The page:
Under this point of view, it's good to know that the British conservative MEP Vicky Ford has been re-appointed as the main rapporteur for the dossier early on in September. As the Chairwoman for the European Parliament's committee on the internal market and consumer protection (IMCO), Vicky Ford has shown to be receptive and sensible towards the legitimate demands and worries of law-abiding gun owners, industry and other stakeholders whose lives would be ruined by the Commission's restrictive proposals, which have also been vetted by some bodies of the European Council and by other EU entities such as EESC.
It's definitely less good to know that the European Parliament's delegation to the trialogue will be spearheaded by Catherine Stihler, a Scottish Labour Party member and S&D MEP. Catherise Stihler is a hard-liner anti-gun, and has penned several even more restrictive amendments to the dossier during the talks at IMCO.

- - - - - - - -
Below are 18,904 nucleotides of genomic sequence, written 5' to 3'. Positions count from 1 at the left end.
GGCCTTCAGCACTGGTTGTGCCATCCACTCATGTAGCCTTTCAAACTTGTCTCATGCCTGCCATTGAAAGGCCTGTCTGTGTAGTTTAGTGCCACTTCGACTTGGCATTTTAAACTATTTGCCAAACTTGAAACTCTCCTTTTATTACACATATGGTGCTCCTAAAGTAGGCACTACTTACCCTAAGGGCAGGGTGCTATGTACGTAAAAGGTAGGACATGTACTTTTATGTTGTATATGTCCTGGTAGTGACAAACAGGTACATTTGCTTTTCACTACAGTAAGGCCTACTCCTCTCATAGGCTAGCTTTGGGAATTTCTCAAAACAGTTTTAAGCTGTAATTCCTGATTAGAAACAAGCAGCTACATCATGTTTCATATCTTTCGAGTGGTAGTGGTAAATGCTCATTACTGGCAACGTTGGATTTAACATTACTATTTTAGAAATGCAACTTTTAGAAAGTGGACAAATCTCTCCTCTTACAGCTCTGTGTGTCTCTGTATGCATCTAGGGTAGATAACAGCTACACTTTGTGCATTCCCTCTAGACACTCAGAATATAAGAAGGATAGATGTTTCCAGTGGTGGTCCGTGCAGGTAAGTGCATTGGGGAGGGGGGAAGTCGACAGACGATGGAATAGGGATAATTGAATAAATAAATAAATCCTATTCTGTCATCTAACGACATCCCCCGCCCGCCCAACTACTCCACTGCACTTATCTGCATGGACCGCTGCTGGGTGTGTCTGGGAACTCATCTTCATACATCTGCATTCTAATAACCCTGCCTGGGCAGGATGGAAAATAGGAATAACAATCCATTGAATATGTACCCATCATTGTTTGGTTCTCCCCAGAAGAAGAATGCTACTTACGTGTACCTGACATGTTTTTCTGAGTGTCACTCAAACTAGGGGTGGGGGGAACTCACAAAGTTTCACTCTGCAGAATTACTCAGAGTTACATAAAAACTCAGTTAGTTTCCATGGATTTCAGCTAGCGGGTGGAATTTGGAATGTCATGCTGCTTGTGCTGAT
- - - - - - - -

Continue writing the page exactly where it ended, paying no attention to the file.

According to our sources and to the rules that regulate the trialogue, it is customary to assign such a role to the representative of a minority position – and unlike at IMCO, her role would be strictly limited, with not many possibilities for her to steer the outcome in favour of an all-out gun ban. Only the works of September 26th and October 17th will tell if Catherine Stihler will respect such limits or if she will want to overstep them in order to push for a crooked gun control agenda.
And the fight goes on
Between hopes of a good outcome – optimistically shared by other stakeholders and insiders – and the fear of turncoats and backstabbing, others continue the fight in defense of gun rights in Europe. Spearheading the fight is FIREARMS UNITED, a pan-European and global network of gun rights groups that is becoming increasingly popular and assuming the role of a unitary voice for all European gun owners – something that had been sorely missed so far.
Firearms United recently stepped up its awareness-raising campaign among the Members of the European Parliament by sending all MEPs a detailed personal letter including hard facts and data about civilian gun ownership, the lack of risks thereof, and its positive impacts on public safety and economy. The letter was matched with a small gadget – a keyfob – which meant to be the icing on the cake of an initiative that nobody had ever tried before in the history of EU in its current form.